- The AFCS provides benefits for illness, injury or death caused by service on or after 6 April 2005 even if the individual remains in Armed Forces Pension Scheme (AFPS) 75.
- It provides a tariff-based lump sum award for significant injuries and illnesses, and awards take into account the expected level of deterioration. Larger payments will go to the more seriously disabled. The tariff has 15 levels of award, which will be reviewed periodically. The current maximum award for a single injury is £570,000.
- It offers a tax-free Guaranteed Income Payment (GIP) for life for injuries at the higher tariff levels(1-11) to compensate for loss of earnings capacity. The GIP is set at different levels, dependent on the expected loss of earning capacity.
- Dependants. Where an attributable death occurs a taxable Survivor’s Guaranteed Income Payment (SGIP) will be awarded.
- For the first time, tax-free in-service awards for injury will be paid
- The scheme is designed to be administratively straightforward. It is run by the Service Personnel and Veterans Agency, with access to specialist medical and legal advice.
- The scheme uses the “balance of probabilities” standard of proof, in line with similar schemes for civil claims.
- There is a time limit to claim of 5 years from the event, when medical advice was first sought or after retirement where no particular incident caused the condition – whichever is the earliest. There is an exceptions list for late-onset conditions and discretion within the scheme for exceptional cases.
- There is no regular review mechanism. Awards are, in general, full and final with provision for interim awards where the long-term prognosis is unclear and for review in exceptional cases where significant unexpected complications arise.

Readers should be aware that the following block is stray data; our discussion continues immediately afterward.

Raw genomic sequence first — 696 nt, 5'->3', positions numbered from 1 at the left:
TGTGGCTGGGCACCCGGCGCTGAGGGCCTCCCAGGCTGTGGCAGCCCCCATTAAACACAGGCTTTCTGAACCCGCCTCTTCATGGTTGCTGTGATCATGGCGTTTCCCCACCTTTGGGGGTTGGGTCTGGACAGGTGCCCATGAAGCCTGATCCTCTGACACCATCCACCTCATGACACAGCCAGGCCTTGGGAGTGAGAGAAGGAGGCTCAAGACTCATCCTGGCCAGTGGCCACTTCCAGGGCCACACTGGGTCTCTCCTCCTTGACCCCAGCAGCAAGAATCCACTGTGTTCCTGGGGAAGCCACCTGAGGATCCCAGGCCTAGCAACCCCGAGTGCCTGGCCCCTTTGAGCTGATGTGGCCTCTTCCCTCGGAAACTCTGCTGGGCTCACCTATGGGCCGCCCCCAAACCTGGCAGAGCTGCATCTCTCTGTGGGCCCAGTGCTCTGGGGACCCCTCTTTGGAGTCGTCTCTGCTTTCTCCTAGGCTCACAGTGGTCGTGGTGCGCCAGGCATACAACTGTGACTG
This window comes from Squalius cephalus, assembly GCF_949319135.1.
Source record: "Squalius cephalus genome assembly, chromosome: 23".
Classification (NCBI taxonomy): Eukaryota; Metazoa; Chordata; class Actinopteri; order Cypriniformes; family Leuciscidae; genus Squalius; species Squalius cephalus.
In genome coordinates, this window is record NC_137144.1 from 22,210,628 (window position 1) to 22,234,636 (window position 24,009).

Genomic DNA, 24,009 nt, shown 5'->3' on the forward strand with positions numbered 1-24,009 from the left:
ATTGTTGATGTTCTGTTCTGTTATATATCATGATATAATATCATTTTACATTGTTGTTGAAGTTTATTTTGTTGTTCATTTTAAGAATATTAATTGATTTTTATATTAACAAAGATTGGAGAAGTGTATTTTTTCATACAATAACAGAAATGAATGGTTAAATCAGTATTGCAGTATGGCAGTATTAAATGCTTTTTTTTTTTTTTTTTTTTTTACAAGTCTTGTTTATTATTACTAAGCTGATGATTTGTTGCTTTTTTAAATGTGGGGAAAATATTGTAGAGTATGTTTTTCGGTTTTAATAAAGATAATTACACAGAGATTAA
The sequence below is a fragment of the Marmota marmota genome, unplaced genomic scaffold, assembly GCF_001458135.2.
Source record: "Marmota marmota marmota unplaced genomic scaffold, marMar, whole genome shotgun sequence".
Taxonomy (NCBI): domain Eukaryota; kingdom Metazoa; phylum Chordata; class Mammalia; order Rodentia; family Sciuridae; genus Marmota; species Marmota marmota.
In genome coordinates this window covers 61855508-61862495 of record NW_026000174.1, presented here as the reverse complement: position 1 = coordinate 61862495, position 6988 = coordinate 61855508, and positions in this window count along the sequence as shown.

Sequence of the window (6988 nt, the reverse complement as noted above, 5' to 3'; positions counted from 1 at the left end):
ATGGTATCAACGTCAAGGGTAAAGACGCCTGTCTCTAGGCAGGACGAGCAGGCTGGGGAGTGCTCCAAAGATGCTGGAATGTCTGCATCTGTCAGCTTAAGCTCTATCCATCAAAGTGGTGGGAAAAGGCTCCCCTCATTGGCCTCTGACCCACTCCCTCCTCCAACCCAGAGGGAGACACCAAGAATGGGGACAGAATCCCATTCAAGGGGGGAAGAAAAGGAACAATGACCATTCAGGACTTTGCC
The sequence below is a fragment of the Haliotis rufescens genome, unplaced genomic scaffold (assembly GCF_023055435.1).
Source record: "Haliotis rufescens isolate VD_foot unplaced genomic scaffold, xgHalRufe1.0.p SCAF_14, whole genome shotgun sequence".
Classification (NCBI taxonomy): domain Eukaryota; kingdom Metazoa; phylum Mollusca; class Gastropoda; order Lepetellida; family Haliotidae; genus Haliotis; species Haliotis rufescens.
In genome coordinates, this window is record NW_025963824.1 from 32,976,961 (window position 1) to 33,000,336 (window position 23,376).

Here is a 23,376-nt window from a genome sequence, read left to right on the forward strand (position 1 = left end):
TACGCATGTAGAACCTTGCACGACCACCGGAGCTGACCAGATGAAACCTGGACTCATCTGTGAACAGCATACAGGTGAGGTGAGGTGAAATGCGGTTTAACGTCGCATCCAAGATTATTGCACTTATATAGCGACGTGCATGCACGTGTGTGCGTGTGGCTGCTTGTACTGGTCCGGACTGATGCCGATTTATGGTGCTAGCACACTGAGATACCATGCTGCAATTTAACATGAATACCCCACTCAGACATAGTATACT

- There is an internal reconsideration process and an independent appeals process using the Pensions Appeal Tribunal, and Social Security Commissioners, Court of Appeal and the House of Lords on points of law, a process which is compliant with the European Convention on Human Rights.
- The scheme is supported by the Veterans’ Welfare Service.
- It is a no-fault scheme; a claim against the scheme would not prevent individuals making a claim for negligence against the MOD.
- These compensation benefits are in addition to those non-attributable benefits under AFPS 75 or AFPS 05 on medical discharge or death-in-service, but there are abatement arrangements to avoid double compensation (eg for loss of earnings capacity).
Frequently asked questions
What is the purpose of the Compensation Scheme?
It replaces previous arrangements for attributable benefits under the War Pensions Scheme (WPS) and Armed Forces Pension Scheme (AFPS) for injuries, illnesses or deaths caused by service in the Armed Forces on or after 6 April 2005. It introduces modern, fair and simple arrangements with greater focus on the more severely disabled.
When was the Scheme introduced?
The new Scheme was introduced on 6 April 2005 for all members of the Armed Forces whose injury, illness or death is caused on or after that date.
What about injuries, illnesses or deaths which are linked to incidents prior to 6 April 2005?
Any injury, illness or death which is linked to events prior to 6 April 2005 will continue to be dealt with under the War Pension Scheme and the Armed Forces Pension Scheme 1975.
Who runs the Compensation Scheme?
The Service Personnel and Veterans Agency is responsible for delivering the Compensation Scheme.
Are attributable awards tax-free?
Awards under the new Scheme for members' attributable benefits in retirement will remain tax-free. However, as with the current AFPS scheme, dependants' benefits will be taxed. For the first time lump sums in service are also payable. These will be tax-free.
How are compensation payments made?
A lump sum is payable to the Service person or former Service person based on a range of tariffs according to the seriousness of the condition. A graduated Guaranteed Income Payment (GIP), payable for life, will also be paid to those whose injuries would cause a significant loss of earning capacity. A GIP will also be payable to surviving partners, including unmarried and same-sex partners, where the service person’s death was caused by service.
How are Lump Sums and GIP calculated?
The value of the lump sum award is determined by a tariff which has 15 levels. Level 1 gives the highest payment, covering the most severe conditions, such as loss of sight and hearing, or severe spinal cord injury leading to immobility and nursing care. Level 15 covers the least severe injuries for which compensation is paid, such as minor burns or a dislocated knee.